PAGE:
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Emergence of Internet Technologies in Real Estate Transactions

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May/June 2000 - Volume 79, Number 3

by Elizabeth Rohn and David Barkley

The day is coming when every component of the home-buying transaction will be automated or enhanced through the use of Internet technology. Personal computers, user-interface software applications, and automated underwriting services (AUS) have become mortgage industry mainstays as the Internet increasingly becomes a channel for conducting business-to-business and business-to-consumer transactions.

Electrsonic commerce offers no geographic limits when compared to the way businesses have traditionally operated. Neither businesses nor consumers are constrained by geography or bricks-and-mortar retail locations. The availability of on-line, real-time information has empowered consumers by allowing them to analyze real estate and home finance options as part of their comparison shopping. This empowerment has raised consumers' expectations for quick, reliable and customized service. And while most still shop for a home and complete the real estate transaction in the traditional way, the growing Web-based culture is changing traditional roles and business models.

Processes must be further streamlined to reduce transaction time and expense. To succeed, all industry participants must use technology to better serve their customers and meet their business objectives. Mortgage lenders and service providers may find that they need to offer both traditional and Internet-based services to be competitive in the future.

Freddie Mac's Approach

Freddie Mac leverages its risk management expertise by working with our mortgage industry partners to expand homeownership and lower the costs associated with the home-buying transaction.

Part of our approach has been to use technology to reengineer the mortgage origination process. To this end, Freddie Mac launched its Loan Prospector- AUS in 1995. Loan Prospector- has successfully wrung unnecessary costs and delays from the traditional manual loan evaluation process, thereby reducing the time it takes to underwrite a mortgage and deliver a credit decision from weeks to just minutes.

The service was recently made available on-line with the release of Loan Prospector- on the Internet in June 1999, enabling the broad use of automated underwriting at the point of sale. Using the Internet to deliver point-of-sale service provides homebuyers with the most convenient and cost-effective mortgage experience possible. Only through a lender's direct use of these services with the consumer can the mortgage industry approve a broader range of prospective borrowers, including those who may not otherwise be approved using traditional underwriting practices.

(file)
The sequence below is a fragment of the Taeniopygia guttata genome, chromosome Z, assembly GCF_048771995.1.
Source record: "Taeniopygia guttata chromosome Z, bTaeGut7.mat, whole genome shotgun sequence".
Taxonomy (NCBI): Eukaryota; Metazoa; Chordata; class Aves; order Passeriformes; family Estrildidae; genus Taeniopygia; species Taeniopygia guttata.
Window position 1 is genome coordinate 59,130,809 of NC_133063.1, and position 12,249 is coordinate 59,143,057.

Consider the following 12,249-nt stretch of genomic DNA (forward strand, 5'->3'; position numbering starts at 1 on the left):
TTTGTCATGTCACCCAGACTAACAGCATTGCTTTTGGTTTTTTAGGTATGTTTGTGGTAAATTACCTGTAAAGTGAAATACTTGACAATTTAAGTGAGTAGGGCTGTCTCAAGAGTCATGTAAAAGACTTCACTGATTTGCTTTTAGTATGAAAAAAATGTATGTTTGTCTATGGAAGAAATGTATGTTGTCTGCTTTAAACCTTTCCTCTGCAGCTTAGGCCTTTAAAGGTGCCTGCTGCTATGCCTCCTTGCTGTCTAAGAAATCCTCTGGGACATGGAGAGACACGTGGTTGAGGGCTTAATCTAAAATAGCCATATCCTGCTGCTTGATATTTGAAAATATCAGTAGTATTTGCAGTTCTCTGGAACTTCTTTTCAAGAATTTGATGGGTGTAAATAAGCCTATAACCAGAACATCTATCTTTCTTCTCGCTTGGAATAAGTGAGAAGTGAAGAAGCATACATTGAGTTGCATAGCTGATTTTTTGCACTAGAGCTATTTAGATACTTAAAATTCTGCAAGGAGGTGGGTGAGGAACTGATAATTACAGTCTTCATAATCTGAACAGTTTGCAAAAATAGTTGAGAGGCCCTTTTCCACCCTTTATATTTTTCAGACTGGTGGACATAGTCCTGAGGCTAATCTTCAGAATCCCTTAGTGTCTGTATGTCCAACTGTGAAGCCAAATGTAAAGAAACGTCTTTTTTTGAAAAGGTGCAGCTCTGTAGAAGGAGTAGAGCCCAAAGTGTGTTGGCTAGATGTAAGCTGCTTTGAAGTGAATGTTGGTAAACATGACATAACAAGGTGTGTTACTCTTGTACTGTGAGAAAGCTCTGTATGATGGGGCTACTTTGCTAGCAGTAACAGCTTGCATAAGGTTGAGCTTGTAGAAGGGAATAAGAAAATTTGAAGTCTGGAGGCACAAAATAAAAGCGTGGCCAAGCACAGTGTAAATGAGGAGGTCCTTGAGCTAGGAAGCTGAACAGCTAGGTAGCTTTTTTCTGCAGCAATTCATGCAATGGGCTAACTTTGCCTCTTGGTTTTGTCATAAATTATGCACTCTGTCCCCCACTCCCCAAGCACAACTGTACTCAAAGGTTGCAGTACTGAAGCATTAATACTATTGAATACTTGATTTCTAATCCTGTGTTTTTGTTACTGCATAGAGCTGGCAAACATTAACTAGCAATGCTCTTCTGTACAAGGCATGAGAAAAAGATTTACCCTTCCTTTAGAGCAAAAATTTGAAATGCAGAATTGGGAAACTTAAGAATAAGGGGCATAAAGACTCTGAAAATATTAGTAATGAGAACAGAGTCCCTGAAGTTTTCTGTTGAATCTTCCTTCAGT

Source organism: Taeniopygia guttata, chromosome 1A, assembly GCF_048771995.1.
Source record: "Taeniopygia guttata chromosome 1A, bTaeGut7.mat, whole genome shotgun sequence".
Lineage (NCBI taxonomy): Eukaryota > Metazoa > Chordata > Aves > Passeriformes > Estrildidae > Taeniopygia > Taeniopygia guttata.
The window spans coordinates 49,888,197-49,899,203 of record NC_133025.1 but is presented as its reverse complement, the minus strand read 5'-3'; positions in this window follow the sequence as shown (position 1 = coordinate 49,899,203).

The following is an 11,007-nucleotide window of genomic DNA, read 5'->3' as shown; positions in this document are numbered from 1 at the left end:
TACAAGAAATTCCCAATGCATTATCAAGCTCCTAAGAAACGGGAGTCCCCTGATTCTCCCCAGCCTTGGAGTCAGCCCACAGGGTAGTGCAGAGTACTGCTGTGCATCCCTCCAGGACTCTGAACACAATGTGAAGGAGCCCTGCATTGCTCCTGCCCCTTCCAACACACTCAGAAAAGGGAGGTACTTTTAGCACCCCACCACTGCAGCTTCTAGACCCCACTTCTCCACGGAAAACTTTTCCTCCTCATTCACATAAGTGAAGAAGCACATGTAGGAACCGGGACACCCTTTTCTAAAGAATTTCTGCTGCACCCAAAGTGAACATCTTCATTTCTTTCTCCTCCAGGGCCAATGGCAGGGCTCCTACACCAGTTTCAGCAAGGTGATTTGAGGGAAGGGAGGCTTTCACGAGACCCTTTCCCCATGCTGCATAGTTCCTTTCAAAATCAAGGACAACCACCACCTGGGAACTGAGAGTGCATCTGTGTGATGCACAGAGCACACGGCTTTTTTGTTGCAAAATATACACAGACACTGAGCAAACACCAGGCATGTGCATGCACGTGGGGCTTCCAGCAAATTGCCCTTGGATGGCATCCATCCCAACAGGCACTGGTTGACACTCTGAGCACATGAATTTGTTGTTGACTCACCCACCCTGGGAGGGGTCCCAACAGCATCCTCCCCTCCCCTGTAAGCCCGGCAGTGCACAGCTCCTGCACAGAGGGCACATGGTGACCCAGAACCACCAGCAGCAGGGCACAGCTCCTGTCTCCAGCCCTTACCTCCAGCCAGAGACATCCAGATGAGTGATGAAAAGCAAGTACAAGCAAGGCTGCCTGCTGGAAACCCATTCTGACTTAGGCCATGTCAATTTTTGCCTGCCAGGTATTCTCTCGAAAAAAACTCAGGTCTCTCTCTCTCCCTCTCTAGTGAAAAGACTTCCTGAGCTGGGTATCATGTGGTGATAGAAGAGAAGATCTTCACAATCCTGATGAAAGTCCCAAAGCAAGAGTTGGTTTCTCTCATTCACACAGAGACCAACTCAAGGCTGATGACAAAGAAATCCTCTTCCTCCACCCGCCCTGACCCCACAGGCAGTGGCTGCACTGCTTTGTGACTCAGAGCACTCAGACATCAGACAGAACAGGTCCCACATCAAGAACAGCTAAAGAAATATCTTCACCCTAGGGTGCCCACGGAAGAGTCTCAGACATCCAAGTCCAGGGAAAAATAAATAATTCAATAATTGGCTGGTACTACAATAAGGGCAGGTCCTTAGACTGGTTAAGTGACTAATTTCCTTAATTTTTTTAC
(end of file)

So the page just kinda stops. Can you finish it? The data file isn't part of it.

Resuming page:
The Internet holds the promise of more powerful and far reaching services among trading partners, retailers, and consumers. And industries and companies that can offer low-cost, high-quality service will have a decisive competitive advantage in the future.

Stumbling Blocks

Even though the Internet's potential has been recognized, there are some hurdles to overcome in making the real estate and mortgage businesses ready for wide-spread e-business. Inconsistent technology usage among business partners has made integration difficult at times. In addition, electronic technologies with proprietary formats lacking consistent standards have restricted access to existing technologies while hindering the pace of innovation.

The industry, however, is successfully addressing many of these technology implementation and access hurdles. The Mortgage Bankers Association of America (MBA) has established an industry group charged with ensuring the rapid development and distribution of technology-enabling standards. The group, known as the Mortgage Industry Standards Maintenance Organization (MISMO), includes representation from the American Land Title Association and other lending, servicing, credit, title, mortgage insurance, and technology organizations.